All Articles Tagged "art business"
by Tyrus Townsend
“As the art market rebounds, we are seeing a surge in collectors seeking African-American Fine Art—especially scarce and important works. The sale began with intense competition for 19th-century paintings by Duncanson and Porter, and the momentum was sustained all the way to the final section, a celebration of Romare Bearden’s centennial year, where two of his collages from the early 1970s sold in the high five figures.” - Nigel Freeman, Director of African-American Fine Art at Swann Galleries, in a press release after the February 17,2011 Sale 2237.
Collecting art, especially works by African Americans and those in the Diaspora, was once revered as taboo and with little to no value for a serious collector. No longer considered a hobby, African American art has always played a tremendous role in the fabric of not only The United States but the world as a whole. There are a number of factors that have contributed to its continued popularity: President Obama’s selections of works by several artists, including Alma Thomas, to grace the walls of The White House; The National Museum of African-American History and Culture; and several retrospectives at major museums of artists like Glen Ligon, Barkley Hendricks, Kara Walker and Radcliffe Bailey.
For a brief moment during the 1980s, there became this increasing interest in works by Old Masters such as Tanner, Charles White, Norman Lewis and many others. But it was during the late 90s that works by artists of African descent experienced a tremendous boom in the investment sectors. On June 26, 20011 at Phillips de Pury & Co’s first contemporary sale at Claridge’s in Mayfair, a Jean-Michel Basquiat self-portrait sold for an impressive 2.1 million pounds ($3.4 million). A few years ago, Swann Galleries of New York City, one of the few auction houses that deal African American art, sold their highest painting by Aaron Douglass for $600,000 though originally priced for $100,000. And who could forget that in 1981 actor and philanthropist Bill Cosby purchased Henry Ossawa Tanner’s Thankful Poor from the Pennsylvania School for the Deaf at a Sotheby’s auction for an astonishing $200,000-plus.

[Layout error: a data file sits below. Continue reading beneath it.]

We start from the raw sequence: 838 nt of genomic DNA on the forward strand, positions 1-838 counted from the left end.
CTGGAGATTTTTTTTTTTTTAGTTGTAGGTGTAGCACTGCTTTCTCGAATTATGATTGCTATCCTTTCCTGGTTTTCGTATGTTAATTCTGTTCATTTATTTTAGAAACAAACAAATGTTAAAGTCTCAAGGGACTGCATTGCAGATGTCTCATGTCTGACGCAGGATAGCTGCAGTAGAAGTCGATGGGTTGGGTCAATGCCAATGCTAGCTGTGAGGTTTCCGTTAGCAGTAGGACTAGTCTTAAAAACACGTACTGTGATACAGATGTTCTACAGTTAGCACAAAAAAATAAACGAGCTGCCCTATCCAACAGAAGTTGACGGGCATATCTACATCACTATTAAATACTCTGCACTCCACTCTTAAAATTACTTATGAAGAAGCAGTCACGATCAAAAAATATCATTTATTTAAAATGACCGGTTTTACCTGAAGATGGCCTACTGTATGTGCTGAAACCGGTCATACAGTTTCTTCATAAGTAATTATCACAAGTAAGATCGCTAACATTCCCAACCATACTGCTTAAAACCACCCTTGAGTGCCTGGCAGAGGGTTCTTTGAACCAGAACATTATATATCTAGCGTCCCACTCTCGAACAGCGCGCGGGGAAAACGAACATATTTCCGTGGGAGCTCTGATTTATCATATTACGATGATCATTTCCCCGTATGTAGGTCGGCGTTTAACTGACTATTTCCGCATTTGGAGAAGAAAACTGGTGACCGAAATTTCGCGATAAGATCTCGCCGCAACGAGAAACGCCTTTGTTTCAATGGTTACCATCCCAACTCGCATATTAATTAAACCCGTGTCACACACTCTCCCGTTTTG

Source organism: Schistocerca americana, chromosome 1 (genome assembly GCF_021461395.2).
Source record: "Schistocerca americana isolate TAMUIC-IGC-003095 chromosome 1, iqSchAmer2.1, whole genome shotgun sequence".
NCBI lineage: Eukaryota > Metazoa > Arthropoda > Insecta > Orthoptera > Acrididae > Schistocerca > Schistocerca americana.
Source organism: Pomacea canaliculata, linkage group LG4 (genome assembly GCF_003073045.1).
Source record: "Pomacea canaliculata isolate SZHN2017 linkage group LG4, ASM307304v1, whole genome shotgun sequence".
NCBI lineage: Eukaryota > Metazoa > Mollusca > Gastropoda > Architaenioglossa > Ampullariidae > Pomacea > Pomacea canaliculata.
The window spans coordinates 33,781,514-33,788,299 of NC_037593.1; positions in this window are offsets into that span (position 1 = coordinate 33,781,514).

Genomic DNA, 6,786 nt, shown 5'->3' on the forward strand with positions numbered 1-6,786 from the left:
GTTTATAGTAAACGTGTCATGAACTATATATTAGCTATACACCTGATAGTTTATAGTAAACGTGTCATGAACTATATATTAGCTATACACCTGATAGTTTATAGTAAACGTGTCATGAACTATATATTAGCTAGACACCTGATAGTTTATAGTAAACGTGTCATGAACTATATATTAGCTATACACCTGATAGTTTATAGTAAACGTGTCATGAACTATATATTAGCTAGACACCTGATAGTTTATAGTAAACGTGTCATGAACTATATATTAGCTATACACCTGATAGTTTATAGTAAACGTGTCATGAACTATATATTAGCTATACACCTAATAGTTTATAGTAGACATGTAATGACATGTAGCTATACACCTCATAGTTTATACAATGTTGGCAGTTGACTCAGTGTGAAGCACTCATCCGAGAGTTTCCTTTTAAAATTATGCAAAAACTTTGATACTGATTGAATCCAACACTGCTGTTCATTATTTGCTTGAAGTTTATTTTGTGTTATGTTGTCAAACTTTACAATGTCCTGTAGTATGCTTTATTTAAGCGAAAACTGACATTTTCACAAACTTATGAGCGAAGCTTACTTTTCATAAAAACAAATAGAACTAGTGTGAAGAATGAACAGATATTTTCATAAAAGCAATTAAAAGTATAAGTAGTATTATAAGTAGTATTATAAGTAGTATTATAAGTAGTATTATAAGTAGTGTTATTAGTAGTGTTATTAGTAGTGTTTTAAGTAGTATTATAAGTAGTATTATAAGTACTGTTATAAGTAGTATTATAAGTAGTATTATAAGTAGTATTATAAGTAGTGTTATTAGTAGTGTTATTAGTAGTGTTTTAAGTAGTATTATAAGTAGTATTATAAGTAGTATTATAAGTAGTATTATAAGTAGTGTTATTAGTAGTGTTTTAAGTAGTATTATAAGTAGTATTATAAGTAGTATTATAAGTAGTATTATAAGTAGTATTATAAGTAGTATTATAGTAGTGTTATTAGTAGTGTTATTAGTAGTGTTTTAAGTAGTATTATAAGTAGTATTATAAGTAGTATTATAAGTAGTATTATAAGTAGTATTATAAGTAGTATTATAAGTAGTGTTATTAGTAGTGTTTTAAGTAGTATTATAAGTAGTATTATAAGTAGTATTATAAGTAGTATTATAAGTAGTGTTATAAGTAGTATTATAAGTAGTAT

It seems that African American art is becoming more valuable monetarily and culturally. “We [Swann Galleries] started our African-American Fine Art department back in 2007 with a focus on bringing those types of works as well as artists to the forefront,” says Nigel Freeman, Director of African-American Fine Art“But much success is owed to Bill Cosby who is responsible for this boom of early collectors in the 1980s before the prices skyrocketed. It wasn’t until these instances that we were able to sell Romare Bearden collages for six figures. With no known records auction records no one knew how to price or even market these works. The demand was always there but I never knew why there wasn’t any supply.”
But how are price points determined on these works? Freeman says that desirability, sales records, scarcity and quality all come into play. “Since we, Swann Galleries, are part of a secondary market, the pricing is less than retail which may fair better because it equates to huge leaps in sales,” he said. “In the end it all boils down to previous auction records and access to records, via the internet, to compare.”
But according to a preliminary sale in early 2011, Swann Galleries boasted a sale total of $1,259,034 with Buyer’s Premium of 148 lots with 116 sold at a 22% buy-in rate by lot. So this proves that, even in a recession, African-American art has proven to be a source of revenue for the proper investor.
On the other hand, you have those interested in preservation of history rather than the economics of it all because, as we’ve heard time and time again, one can never put a price on history. Dr. Imo Nse Imeh, Assistant Professor of Art & Art History, Westfield State University, also an artist, says that just as art is subjective so is popularity of the work itself. “ The purchase of a particular piece of art could save the work from being destroyed in an instant. If the right person makes the purchase, some sort of visibility could make the work more valuable in a sense,” he says. “When pricing my work, there has never been issue because I value it based upon the size as well as scholarship of art history.”